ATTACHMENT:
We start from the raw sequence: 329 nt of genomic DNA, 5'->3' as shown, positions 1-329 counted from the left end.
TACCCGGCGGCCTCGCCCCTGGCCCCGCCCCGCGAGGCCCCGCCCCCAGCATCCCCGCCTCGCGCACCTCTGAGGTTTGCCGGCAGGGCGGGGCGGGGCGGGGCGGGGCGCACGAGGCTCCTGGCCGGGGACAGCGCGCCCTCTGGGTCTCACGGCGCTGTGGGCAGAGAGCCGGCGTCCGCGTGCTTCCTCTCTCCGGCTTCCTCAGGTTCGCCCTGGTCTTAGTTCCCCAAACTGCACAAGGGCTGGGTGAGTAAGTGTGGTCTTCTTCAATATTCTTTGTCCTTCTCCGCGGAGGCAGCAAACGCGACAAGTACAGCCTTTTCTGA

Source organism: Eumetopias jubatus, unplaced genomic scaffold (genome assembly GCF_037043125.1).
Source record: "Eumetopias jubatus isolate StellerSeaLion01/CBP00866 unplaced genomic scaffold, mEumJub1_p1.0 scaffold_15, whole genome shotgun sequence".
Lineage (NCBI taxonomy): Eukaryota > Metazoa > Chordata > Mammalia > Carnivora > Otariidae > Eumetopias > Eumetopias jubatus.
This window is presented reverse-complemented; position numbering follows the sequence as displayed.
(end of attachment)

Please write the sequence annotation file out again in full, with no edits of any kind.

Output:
We start from the raw sequence: 329 nt of genomic DNA, 5'->3' as shown, positions 1-329 counted from the left end.
TACCCGGCGGCCTCGCCCCTGGCCCCGCCCCGCGAGGCCCCGCCCCCAGCATCCCCGCCTCGCGCACCTCTGAGGTTTGCCGGCAGGGCGGGGCGGGGCGGGGCGGGGCGCACGAGGCTCCTGGCCGGGGACAGCGCGCCCTCTGGGTCTCACGGCGCTGTGGGCAGAGAGCCGGCGTCCGCGTGCTTCCTCTCTCCGGCTTCCTCAGGTTCGCCCTGGTCTTAGTTCCCCAAACTGCACAAGGGCTGGGTGAGTAAGTGTGGTCTTCTTCAATATTCTTTGTCCTTCTCCGCGGAGGCAGCAAACGCGACAAGTACAGCCTTTTCTGA

Source organism: Eumetopias jubatus, unplaced genomic scaffold (genome assembly GCF_037043125.1).
Source record: "Eumetopias jubatus isolate StellerSeaLion01/CBP00866 unplaced genomic scaffold, mEumJub1_p1.0 scaffold_15, whole genome shotgun sequence".
Lineage (NCBI taxonomy): Eukaryota > Metazoa > Chordata > Mammalia > Carnivora > Otariidae > Eumetopias > Eumetopias jubatus.
This window is presented reverse-complemented; position numbering follows the sequence as displayed.